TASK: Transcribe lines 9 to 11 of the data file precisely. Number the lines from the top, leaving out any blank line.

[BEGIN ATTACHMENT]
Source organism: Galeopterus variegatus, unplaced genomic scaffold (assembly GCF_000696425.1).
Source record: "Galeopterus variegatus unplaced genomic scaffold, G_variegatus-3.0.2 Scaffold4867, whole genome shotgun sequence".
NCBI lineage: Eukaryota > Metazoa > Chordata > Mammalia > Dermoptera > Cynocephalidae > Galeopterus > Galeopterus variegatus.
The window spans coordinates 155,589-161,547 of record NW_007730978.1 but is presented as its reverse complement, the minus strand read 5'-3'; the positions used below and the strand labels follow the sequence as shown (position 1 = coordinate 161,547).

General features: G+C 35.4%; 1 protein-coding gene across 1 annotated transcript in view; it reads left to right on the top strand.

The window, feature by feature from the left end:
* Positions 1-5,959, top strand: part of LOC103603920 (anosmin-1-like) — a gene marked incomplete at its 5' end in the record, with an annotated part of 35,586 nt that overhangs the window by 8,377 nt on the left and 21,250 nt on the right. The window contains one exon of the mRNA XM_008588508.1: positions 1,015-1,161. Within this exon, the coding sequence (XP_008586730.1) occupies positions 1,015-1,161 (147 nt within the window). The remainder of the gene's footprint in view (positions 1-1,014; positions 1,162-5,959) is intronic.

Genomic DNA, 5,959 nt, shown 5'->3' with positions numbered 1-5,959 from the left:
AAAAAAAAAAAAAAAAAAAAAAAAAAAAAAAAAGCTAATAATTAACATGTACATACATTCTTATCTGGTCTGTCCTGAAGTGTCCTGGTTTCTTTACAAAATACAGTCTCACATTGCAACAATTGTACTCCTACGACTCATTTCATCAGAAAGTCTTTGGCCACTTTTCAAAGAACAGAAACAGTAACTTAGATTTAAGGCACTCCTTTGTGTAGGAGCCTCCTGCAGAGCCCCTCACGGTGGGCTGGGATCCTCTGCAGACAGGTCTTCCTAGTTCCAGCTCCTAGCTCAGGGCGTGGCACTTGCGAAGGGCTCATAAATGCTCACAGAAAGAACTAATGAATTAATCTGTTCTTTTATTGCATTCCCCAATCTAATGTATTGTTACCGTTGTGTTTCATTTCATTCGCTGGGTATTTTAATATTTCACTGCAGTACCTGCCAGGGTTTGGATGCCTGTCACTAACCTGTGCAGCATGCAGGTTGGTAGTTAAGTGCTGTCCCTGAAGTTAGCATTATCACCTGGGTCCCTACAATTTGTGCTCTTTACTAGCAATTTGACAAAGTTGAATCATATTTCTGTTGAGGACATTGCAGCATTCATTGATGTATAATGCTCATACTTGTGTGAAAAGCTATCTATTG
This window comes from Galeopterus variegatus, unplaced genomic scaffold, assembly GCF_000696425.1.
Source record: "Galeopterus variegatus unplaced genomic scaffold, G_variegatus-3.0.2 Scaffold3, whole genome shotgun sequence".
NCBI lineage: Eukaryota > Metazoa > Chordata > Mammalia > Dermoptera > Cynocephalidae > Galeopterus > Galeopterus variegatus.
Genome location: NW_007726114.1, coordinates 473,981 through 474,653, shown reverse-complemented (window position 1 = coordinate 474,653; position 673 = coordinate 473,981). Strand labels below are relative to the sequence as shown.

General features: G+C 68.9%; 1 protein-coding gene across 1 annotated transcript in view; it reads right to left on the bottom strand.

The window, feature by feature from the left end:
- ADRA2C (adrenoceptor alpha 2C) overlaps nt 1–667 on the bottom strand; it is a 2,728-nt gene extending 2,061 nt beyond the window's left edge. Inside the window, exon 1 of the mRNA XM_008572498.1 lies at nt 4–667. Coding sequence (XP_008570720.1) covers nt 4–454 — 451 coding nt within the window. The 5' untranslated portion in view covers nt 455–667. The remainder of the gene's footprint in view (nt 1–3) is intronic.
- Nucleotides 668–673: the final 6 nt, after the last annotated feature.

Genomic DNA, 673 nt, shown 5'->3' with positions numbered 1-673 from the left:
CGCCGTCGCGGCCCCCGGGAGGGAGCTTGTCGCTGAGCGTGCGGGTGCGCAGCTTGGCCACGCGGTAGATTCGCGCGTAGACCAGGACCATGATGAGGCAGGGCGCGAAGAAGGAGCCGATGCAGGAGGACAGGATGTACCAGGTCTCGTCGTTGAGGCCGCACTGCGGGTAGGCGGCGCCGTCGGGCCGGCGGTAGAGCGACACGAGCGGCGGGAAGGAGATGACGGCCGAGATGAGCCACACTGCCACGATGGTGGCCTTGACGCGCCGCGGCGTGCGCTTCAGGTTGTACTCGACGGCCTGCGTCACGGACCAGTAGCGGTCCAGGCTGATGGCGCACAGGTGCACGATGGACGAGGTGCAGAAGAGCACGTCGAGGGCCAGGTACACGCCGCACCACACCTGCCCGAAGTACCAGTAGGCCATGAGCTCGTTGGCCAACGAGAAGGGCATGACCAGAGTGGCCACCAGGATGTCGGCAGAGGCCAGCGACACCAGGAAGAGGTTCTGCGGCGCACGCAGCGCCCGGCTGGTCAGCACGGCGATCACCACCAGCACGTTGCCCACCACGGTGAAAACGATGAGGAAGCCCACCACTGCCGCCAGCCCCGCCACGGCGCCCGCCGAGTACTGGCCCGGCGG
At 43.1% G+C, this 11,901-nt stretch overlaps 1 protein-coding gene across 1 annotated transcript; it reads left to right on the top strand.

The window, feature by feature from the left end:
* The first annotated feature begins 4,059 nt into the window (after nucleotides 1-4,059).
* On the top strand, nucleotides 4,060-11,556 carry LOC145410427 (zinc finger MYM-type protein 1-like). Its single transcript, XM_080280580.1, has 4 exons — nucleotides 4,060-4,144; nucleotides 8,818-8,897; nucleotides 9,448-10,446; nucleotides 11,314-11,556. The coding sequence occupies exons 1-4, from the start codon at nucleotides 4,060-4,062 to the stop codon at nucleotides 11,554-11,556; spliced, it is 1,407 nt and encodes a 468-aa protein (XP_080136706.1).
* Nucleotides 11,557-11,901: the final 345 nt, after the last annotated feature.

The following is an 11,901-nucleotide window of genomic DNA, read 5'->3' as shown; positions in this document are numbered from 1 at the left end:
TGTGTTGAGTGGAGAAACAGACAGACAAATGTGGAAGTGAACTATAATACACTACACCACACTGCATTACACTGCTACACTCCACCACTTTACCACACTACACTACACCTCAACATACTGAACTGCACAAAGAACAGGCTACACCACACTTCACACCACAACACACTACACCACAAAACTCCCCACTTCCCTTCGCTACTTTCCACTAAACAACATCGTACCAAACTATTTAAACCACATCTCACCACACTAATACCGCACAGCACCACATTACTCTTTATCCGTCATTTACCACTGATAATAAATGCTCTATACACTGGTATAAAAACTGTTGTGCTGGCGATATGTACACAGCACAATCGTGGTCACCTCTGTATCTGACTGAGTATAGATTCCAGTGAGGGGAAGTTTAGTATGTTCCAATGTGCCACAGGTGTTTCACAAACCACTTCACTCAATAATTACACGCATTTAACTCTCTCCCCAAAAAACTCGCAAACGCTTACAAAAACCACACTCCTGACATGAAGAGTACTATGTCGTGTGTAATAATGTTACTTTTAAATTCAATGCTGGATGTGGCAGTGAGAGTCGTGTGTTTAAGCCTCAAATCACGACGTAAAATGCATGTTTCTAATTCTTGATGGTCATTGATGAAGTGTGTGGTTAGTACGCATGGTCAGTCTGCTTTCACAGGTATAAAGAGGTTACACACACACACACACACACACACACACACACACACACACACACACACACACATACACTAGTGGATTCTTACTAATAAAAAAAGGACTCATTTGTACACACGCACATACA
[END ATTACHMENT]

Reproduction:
AAAAAAAAAAAAAAAAAAAAAAAAAAAAAAAAAGCTAATAATTAACATGTACATACATTCTTATCTGGTCTGTCCTGAAGTGTCCTGGTTTCTTTACAAAATACAGTCTCACATTGCAACAATTGTACTCCTACGACTCATTTCATCAGAAAGTCTTTGGCCACTTTTCAAAGAACAGAAACAGTAACTTAGATTTAAGGCACTCCTTTGTGTAGGAGCCTCCTGCAGAGCCCCTCACGGTGGGCTGGGATCCTCTGCAGACAGGTCTTCCTAGTTCCAGCTCCTAGCTCAGGGCGTGGCACTTGCGAAGGGCTCATAAATGCTCACAGAAAGAACTAATGAATTAATCTGTTCTTTTATTGCATTCCCCAATCTAATGTATTGTTACCGTTGTGTTTCATTTCATTCGCTGGGTATTTTAATATTTCACTGCAGTACCTGCCAGGGTTTGGATGCCTGTCACTAACCTGTGCAGCATGCAGGTTGGTAGTTAAGTGCTGTCCCTGAAGTTAGCATTATCACCTGGGTCCCTACAATTTGTGCTCTTTACTAGCAATTTGACAAAGTTGAATCATATTTCTGTTGAGGACATTGCAGCATTCATTGATGTATAATGCTCATACTTGTGTGAAAAGCTATCTATTG
This window comes from Galeopterus variegatus, unplaced genomic scaffold, assembly GCF_000696425.1.
Source record: "Galeopterus variegatus unplaced genomic scaffold, G_variegatus-3.0.2 Scaffold3, whole genome shotgun sequence".